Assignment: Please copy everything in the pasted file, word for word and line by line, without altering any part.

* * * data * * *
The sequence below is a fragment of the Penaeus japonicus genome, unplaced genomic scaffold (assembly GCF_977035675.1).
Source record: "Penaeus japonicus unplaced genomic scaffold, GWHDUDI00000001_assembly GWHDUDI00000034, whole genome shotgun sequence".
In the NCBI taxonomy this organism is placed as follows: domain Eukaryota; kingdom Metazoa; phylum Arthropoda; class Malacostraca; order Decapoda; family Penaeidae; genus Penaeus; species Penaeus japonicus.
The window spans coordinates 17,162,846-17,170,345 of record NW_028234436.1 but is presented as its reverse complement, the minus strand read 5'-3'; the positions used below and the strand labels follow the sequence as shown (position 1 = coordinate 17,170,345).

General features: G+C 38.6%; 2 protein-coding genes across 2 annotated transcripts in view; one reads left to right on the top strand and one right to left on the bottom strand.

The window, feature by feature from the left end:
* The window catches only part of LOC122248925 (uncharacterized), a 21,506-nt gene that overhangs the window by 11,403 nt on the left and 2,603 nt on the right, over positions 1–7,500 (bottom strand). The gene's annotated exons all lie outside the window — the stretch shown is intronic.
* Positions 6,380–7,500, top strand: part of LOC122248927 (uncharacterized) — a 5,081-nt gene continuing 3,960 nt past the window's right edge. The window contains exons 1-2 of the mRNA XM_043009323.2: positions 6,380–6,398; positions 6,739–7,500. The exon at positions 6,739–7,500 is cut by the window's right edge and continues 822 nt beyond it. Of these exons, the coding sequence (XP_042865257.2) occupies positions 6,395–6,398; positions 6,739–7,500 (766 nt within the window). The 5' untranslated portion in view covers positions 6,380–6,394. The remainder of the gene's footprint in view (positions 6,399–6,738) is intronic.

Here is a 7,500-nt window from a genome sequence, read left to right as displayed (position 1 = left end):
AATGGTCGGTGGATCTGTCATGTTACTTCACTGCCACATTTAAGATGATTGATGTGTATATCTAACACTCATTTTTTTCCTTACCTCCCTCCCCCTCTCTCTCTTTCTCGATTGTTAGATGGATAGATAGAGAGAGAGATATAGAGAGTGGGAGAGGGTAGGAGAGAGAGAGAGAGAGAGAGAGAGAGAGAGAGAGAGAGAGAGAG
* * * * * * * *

The sequence below is a fragment of the Penaeus japonicus genome, unplaced genomic scaffold (assembly GCF_977035675.1).
Source record: "Penaeus japonicus unplaced genomic scaffold, GWHDUDI00000001_assembly GWHDUDI00000034, whole genome shotgun sequence".
In the NCBI taxonomy this organism is placed as follows: domain Eukaryota; kingdom Metazoa; phylum Arthropoda; class Malacostraca; order Decapoda; family Penaeidae; genus Penaeus; species Penaeus japonicus.
The window spans coordinates 17,162,846-17,170,345 of record NW_028234436.1 but is presented as its reverse complement, the minus strand read 5'-3'; the positions used below and the strand labels follow the sequence as shown (position 1 = coordinate 17,170,345).

General features: G+C 38.6%; 2 protein-coding genes across 2 annotated transcripts in view; one reads left to right on the top strand and one right to left on the bottom strand.

The window, feature by feature from the left end:
* The window catches only part of LOC122248925 (uncharacterized), a 21,506-nt gene that overhangs the window by 11,403 nt on the left and 2,603 nt on the right, over positions 1–7,500 (bottom strand). The gene's annotated exons all lie outside the window — the stretch shown is intronic.
* Positions 6,380–7,500, top strand: part of LOC122248927 (uncharacterized) — a 5,081-nt gene continuing 3,960 nt past the window's right edge. The window contains exons 1-2 of the mRNA XM_043009323.2: positions 6,380–6,398; positions 6,739–7,500. The exon at positions 6,739–7,500 is cut by the window's right edge and continues 822 nt beyond it. Of these exons, the coding sequence (XP_042865257.2) occupies positions 6,395–6,398; positions 6,739–7,500 (766 nt within the window). The 5' untranslated portion in view covers positions 6,380–6,394. The remainder of the gene's footprint in view (positions 6,399–6,738) is intronic.

Here is a 7,500-nt window from a genome sequence, read left to right as displayed (position 1 = left end):
AATGGTCGGTGGATCTGTCATGTTACTTCACTGCCACATTTAAGATGATTGATGTGTATATCTAACACTCATTTTTTTCCTTACCTCCCTCCCCCTCTCTCTCTTTCTCGATTGTTAGATGGATAGATAGAGAGAGAGATATAGAGAGTGGGAGAGGGTAGGAGAGAGAGAGAGAGAGAGAGAGAGAGAGAGAGAGAGAGAGAGAG